This is why” the Mandavilli writes “mucosal vaccines, like the nasal spray FluMist or the oral polio vaccine, are better than intramuscular injections at fending off respiratory viruses, experts said.” (There is presently research being done for a nasal spray, but none has been developed as of this time.)

The Spanish flu: 50 million died

Spanish Flu
What, then, are the perspectives for Covid-19? The course of the Spanish flu pandemic of 1918 might provide some clues. That flu was caused by the H1N1 virus. As opposed to Covid-19, evidently reinfection did not occur, so it more or less died out through herd immunity – after an estimated 50 million people died of it.
But herd immunity doesn’t mean that the virus disappears entirely; it just becomes less common. In those days, scientists lacked the tools they have today, but it is thought that the virus became less virulent (less deadly) over time. Also, some believe that some or even possibly most of those who died did so due to secondary infections. Their immune systems rapidly weakened and became unable to fight off bacterial pneumonia, which may have been the immediate cause of death. If that is true, then modern medicine would be able to save millions simply through the use of antibiotics. But the virus is still with us in a weakened form.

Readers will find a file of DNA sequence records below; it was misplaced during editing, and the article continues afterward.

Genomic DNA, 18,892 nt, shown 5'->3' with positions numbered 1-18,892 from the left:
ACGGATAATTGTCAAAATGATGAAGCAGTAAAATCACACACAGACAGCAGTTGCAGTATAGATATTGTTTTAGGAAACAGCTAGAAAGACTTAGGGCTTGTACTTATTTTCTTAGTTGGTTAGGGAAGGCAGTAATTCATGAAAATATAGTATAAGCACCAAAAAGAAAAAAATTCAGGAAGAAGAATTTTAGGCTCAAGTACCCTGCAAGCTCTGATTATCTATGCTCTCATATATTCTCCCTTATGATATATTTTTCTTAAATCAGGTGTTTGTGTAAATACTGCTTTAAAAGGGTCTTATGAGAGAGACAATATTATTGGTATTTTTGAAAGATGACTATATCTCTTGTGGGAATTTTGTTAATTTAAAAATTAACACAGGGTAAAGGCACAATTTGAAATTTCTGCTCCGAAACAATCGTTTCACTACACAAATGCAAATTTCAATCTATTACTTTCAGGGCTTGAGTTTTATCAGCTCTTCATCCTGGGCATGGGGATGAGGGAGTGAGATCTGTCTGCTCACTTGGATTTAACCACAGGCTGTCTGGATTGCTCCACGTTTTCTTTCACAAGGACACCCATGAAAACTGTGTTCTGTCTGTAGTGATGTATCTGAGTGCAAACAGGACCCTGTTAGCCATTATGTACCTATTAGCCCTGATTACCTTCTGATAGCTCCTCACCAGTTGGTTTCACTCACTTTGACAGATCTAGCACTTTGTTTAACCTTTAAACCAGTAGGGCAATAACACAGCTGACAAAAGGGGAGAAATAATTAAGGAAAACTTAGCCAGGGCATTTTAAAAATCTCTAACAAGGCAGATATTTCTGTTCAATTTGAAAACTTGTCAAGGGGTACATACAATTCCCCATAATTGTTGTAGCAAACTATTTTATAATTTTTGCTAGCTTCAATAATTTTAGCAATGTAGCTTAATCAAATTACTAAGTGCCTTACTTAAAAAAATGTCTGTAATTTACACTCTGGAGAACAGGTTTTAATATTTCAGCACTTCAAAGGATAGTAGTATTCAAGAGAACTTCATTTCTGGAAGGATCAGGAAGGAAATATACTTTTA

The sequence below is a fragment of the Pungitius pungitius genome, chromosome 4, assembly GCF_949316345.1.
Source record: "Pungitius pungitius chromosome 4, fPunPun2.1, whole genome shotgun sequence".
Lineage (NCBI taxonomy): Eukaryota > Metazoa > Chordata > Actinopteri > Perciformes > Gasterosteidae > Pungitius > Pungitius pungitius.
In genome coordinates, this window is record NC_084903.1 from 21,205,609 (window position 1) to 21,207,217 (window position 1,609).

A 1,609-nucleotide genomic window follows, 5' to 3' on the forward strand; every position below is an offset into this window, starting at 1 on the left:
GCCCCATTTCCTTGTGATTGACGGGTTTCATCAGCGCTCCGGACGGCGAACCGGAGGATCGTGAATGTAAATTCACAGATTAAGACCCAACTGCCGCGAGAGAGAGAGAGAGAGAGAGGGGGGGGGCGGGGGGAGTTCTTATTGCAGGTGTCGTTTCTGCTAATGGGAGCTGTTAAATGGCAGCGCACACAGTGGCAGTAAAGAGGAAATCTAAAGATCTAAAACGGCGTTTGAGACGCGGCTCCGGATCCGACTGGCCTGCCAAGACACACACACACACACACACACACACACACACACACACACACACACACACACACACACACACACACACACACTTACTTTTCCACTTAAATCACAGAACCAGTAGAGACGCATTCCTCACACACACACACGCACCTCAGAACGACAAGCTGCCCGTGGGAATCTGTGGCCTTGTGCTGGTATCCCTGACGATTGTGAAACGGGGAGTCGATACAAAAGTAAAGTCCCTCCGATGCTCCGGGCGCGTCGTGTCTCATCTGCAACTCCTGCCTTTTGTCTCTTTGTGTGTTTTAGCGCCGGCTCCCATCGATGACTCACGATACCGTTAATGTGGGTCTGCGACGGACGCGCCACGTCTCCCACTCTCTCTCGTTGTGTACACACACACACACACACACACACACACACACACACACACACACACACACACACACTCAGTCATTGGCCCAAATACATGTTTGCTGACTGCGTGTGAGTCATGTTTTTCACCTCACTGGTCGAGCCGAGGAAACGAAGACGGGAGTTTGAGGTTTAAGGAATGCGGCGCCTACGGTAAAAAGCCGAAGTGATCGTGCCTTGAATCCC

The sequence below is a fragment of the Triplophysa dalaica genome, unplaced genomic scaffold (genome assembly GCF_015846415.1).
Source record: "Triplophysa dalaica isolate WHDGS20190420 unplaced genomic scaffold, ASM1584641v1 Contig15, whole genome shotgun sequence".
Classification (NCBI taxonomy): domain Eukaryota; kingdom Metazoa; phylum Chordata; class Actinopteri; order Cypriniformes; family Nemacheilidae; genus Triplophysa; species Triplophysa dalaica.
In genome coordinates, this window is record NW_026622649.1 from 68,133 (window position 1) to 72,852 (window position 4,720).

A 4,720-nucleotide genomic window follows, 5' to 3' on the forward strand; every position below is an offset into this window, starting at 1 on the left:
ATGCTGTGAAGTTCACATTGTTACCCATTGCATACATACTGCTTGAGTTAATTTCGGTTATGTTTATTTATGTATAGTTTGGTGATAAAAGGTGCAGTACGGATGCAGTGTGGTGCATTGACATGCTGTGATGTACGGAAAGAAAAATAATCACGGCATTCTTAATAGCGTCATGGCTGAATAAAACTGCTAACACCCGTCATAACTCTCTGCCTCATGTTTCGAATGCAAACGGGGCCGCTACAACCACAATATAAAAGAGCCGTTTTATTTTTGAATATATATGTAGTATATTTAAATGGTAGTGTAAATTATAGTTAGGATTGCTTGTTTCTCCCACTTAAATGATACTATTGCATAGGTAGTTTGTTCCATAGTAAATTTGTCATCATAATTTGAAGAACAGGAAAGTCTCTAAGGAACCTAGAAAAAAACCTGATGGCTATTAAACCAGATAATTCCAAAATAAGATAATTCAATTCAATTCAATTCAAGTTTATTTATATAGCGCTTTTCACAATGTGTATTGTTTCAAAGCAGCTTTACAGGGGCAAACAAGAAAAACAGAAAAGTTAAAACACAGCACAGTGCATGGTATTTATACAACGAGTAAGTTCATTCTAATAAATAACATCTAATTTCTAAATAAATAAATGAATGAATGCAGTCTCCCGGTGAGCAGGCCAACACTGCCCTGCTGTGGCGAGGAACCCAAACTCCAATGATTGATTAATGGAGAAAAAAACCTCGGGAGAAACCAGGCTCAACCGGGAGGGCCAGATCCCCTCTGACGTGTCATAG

Will the SARS-CoV2 virus evolve in the same way – to become less virulent? Nobody knows. What we do know is that we cannot continue like this, running roughshod over nature like some foreign conqueror over a subjugated people. As Oaklandsocialist has explained many times, industrial/factory farming plus wild habitat destruction create the conditions that encourage viruses to evolve in such a way as to be able to jump from other species to humans (zoonosis). We are fortunate that SARS-CoV2 is far less deadly than was the virus that caused the original Spanish flu pandemic. We may not be so lucky next time.

Fauci is a welcome relief from Trump, but his ecomodernist approach – that technology can overcome the rape of nature – is also disastrous.

Anthony Fauci and his minions are a welcome relief from the science denialists, religious fanatics and money-grubbing capitalists large and small, but in the end Fauci et al also distract from the root cause of this pandemic and the ones to come. Combined with global warming, this disease shows that we simply cannot afford to continue raping nature like this. In other words, we cannot afford capitalism.

Added note (12/21/20): Several people have disputed the claim that the Moderna and Pfizer trials did not test regularly for Covid 19 positivity. I went back and checked on that claim. Moderna, for example, tested subjects before being accepted into the trial and then tested them 7 weeks later. That means that a subject would well have contracted the disease and then shed it in the interim.  Here is their summary of the report. 


Categories: Coronavirus, Uncategorized